What is one habit of yours that makes you more productive as an entrepreneur?

I really try to spend a lot of time talking to my patients. Some of the treatments for my patients’ problems, for example, are treatments for which you get to know the patients as their vascular doctor over the course of several years. Any patient that requires followup for a serious operation, I give them my cell phone so they can call me or text me at any time. Plus, you can never discount discipline and working very hard.

What advice would you give your younger self?

Don’t multitask while you’re taking care of your patients. It’s one of the things that as a busy doctor you sort of need to do a little bit, but I would tell my younger self that while you’re taking care of patients you should absolutely not do anything else. You should take care of one patient at a time and give them your sole focus.

Tell us something that’s true that almost nobody agrees with you on.

As a surgeon we have a bias to operate, but we are human and any minor procedure you do can carry complications or consequences. I think it’s very, very important to try to not operate if it can be avoided. Most people that practice modern medicine in this day and age, where you get reimbursed more for doing a procedure than for not doing a procedure, have an intrinsic bias and therefore may disagree on the threshold of when to operate.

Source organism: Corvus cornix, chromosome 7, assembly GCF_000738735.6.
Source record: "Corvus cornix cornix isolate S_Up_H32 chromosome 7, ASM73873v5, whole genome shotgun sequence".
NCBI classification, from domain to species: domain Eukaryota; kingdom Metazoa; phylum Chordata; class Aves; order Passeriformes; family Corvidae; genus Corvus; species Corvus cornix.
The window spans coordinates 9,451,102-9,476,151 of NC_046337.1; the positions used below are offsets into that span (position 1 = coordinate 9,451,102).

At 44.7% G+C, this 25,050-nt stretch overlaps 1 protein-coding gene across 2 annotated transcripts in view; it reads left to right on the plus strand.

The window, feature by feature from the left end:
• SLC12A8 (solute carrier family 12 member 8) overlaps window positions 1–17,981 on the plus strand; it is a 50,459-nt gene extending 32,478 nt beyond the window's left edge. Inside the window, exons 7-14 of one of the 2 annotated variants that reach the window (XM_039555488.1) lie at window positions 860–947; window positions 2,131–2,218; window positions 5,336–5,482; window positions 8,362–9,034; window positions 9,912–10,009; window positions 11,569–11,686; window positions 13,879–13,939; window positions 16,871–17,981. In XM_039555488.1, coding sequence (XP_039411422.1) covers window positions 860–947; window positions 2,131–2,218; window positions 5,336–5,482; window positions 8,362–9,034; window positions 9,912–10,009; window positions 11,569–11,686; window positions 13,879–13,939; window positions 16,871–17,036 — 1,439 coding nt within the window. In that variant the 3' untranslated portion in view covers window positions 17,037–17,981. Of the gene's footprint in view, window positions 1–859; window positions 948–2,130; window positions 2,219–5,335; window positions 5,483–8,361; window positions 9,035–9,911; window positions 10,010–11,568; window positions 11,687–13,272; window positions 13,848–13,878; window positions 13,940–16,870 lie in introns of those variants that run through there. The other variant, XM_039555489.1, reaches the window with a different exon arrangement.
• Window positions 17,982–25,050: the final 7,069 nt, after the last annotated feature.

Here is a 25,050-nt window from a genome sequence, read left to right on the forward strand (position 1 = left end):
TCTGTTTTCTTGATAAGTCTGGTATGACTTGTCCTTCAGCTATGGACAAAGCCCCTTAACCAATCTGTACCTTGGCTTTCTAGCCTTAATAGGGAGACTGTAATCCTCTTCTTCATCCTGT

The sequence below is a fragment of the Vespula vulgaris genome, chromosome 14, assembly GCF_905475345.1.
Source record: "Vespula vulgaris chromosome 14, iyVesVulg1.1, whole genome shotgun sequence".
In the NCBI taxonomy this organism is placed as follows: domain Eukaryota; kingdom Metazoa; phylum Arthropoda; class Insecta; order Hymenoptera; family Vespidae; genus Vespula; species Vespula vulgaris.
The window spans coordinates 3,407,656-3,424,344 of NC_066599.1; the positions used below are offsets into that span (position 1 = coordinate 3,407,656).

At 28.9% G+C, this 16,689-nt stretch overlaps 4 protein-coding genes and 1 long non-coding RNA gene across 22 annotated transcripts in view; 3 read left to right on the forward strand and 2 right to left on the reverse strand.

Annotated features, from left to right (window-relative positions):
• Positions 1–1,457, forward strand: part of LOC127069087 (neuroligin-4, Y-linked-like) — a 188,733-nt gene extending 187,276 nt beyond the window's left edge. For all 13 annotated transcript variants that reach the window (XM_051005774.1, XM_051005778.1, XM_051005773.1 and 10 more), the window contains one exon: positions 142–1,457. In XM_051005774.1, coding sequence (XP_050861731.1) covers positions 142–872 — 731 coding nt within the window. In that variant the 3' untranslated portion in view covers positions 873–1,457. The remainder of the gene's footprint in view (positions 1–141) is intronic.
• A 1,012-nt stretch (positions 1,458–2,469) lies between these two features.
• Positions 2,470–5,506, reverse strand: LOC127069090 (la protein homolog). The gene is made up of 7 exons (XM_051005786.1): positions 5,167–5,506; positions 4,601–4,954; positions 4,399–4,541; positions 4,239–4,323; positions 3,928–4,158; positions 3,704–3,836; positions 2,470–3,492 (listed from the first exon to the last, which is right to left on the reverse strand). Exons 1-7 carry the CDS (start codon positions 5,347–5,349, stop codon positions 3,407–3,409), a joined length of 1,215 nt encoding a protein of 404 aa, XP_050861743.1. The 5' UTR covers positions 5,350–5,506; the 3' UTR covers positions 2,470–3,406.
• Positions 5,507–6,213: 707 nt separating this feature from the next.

As an entrepreneur, what is the one thing you do over and over and recommend everyone else do?

I like to ask my patients about their non-medical backgrounds, like where they come from and what they do for a living. I think that humanizes people a lot more. When I learn that somebody is a businessperson or a craftsman, for example, I will try to explain things to them in ways are tailored to their way of thinking. I spend time with my patients to get to know them better and communicate better, and it humanizes both of us, so we become real people to each other. My patients are not a number to me.

What is one strategy that has helped you grow your business?

Trying to be honest with my patients has always helped me in my medical practice. My philosophy is to see the patient, get the patient medically cleared for surgery, and that’s it. One of the jokes that a friend of mine told me that helps explain this theme is realizing that their primary doctor helps protect them from us, meaning, I may see a patient that needs surgery two times before surgery, which isn’t much. I try to really cooperate with their primary doctors since they have a long relationship with their patients and know them really well.

As a vascular surgeon, I get referrals from the primary doctors or other medical specialists. The other source of referral is the patients themselves. Then the third group of referrals is the hospital staff. Everybody that I work with, from the president of the hospital to the housekeeping crew of the operating room, gets treated with respect. By treating them how I would like to be treated with helps to build trust in me as a surgeon.